Afghanistan has made magnanimous strides toward equality between men and women over several years. Over the past 20 years, women have begun working alongside men, attending college, and playing sports. Tragically, on August 15th, the Taliban took over the country, threatening to put an end to women’s rights for the foreseeable future. The new government is potentially a large step back for the women’s rights movement and the human rights movement as well. Though we aren’t certain what the future holds for women in Afghanistan, the history of the Taliban’s rule has given many citizens some very grim expectations.
A Major Regression for Women’s Rights
In the initial days following the takeover, many women were sent home from their jobs and their classes. Though burqas were formally only worn by the most conservative women, burqa sales went through the roof. A burqa is a veil that covers the whole body; the wearer can only see through mesh that covers the eyes. Today, an increasing number of women are wearing these extremely conservative garments in order to avoid drawing attention to themselves. Some women are even hiding out in their homes out of fear of what might happen to them in public. Tragically, there have already been several reports of the Taliban executing women.Powerful women in positions of business, media and government have fled the country to avoid any harsh repercussions from the government.
Women Are Terrified
The Taliban is known for their extremely rigid interpretation of Sharia Law. Previously, when Afghanistan was under Taliban control, women were terribly oppressed. Women were forced to wear burqas, unable to leave the house without a male relative to escort them, and banned from most occupations and higher education. Though the Taliban has promised to respect women’s rights, many of Afghanistan’s citizens are understandably dubious of the Taliban’s promises. Already, the Taliban has murdered a woman who refused to cook for Taliban fighters. Citizens of Afghanistan fear that these murders will not be isolated incidents.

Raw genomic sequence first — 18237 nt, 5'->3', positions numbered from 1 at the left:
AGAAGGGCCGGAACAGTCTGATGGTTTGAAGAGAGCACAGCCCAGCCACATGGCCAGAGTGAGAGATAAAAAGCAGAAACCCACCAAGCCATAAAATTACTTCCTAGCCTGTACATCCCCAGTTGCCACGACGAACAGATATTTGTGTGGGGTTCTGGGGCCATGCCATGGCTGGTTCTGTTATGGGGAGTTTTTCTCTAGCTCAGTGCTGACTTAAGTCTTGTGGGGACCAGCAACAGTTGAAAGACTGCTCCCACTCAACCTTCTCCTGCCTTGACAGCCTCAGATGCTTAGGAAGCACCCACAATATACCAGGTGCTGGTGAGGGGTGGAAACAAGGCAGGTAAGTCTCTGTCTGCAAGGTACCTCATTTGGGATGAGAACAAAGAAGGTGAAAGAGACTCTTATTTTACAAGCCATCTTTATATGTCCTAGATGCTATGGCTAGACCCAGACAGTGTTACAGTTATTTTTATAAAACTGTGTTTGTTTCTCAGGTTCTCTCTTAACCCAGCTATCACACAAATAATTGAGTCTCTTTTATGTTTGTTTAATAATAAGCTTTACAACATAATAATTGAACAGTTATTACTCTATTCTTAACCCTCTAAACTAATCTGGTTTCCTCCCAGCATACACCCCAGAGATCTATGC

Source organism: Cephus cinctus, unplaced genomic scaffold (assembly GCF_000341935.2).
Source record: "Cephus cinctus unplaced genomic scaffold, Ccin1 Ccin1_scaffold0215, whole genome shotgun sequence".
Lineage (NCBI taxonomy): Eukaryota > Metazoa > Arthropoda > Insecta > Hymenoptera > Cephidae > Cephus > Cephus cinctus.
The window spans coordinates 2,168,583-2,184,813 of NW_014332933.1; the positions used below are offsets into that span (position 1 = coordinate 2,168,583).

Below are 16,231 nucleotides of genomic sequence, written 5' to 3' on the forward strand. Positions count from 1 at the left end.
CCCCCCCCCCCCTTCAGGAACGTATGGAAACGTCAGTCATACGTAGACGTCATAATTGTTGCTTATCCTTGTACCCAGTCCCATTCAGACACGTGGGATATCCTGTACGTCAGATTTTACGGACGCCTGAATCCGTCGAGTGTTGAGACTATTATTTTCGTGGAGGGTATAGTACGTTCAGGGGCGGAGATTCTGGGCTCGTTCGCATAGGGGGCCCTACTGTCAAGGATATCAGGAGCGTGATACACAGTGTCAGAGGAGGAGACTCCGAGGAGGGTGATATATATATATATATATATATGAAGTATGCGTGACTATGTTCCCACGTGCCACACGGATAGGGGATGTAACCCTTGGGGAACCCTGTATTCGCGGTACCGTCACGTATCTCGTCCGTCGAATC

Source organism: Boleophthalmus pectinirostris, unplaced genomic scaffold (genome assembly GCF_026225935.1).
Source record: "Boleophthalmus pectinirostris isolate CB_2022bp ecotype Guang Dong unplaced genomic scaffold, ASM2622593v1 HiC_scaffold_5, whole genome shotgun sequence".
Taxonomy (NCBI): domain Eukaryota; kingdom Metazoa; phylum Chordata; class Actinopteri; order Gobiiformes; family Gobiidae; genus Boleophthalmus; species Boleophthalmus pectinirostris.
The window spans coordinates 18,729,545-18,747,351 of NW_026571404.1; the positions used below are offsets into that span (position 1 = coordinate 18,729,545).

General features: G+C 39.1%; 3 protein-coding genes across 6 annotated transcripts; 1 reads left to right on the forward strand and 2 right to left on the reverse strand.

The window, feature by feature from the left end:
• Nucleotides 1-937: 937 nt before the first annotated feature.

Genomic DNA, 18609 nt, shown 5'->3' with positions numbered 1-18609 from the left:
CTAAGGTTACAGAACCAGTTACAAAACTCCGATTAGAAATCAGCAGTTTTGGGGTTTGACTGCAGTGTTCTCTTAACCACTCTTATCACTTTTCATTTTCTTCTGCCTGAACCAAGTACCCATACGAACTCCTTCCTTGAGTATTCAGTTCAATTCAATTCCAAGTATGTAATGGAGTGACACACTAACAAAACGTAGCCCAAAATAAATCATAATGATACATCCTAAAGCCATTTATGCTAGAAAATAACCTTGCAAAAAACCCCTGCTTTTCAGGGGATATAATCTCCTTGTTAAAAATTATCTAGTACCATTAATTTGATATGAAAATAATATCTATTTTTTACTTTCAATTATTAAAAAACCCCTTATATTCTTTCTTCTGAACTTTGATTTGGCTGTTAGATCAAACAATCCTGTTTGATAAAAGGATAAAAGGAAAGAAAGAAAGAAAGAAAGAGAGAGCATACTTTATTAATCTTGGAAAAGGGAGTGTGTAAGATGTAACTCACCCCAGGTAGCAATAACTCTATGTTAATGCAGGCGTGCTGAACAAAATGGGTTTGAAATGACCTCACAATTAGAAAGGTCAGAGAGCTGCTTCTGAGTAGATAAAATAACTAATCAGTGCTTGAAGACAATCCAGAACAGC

How You Can Help
People in all countries are eager to help the situation in Afghanistan and make an impact. Many charities exist for the purpose of helping Afghan refugees. During the Taliban take over, numerous refugees were displaced from their homes. And, many refugees need food, clothing, or shelter. Women’s rights organizations have also set up charities to help Afghan women. Donating to a credible charity could help provide essentials to refugees. You can also make an impact by volunteering for any non-profit organization dedicated to helping refugees.
Supporting Women’s Rights Is a Global Mission
It’s very easy for citizens of first world nations to be only passively supportive. After all, in America for example, men and women have equal rights for the most part. And, though we’re still working through social and cultural misogyny, we do not currently have a long list of laws created to actively oppress women (Thank you Ruth Badar Ginsburg). This can make us complacent in our fight for women’s rights. Therefore it is crucial for us to remember that women’s rights don’t end with our country. As women, it is our responsibility to advocate for women who cannot safely or legally advocate for themselves. This cannot just be a team effort; it needs to be a global effort. If it is our goal to empower women, we need to make sure we’re fighting to empower all women.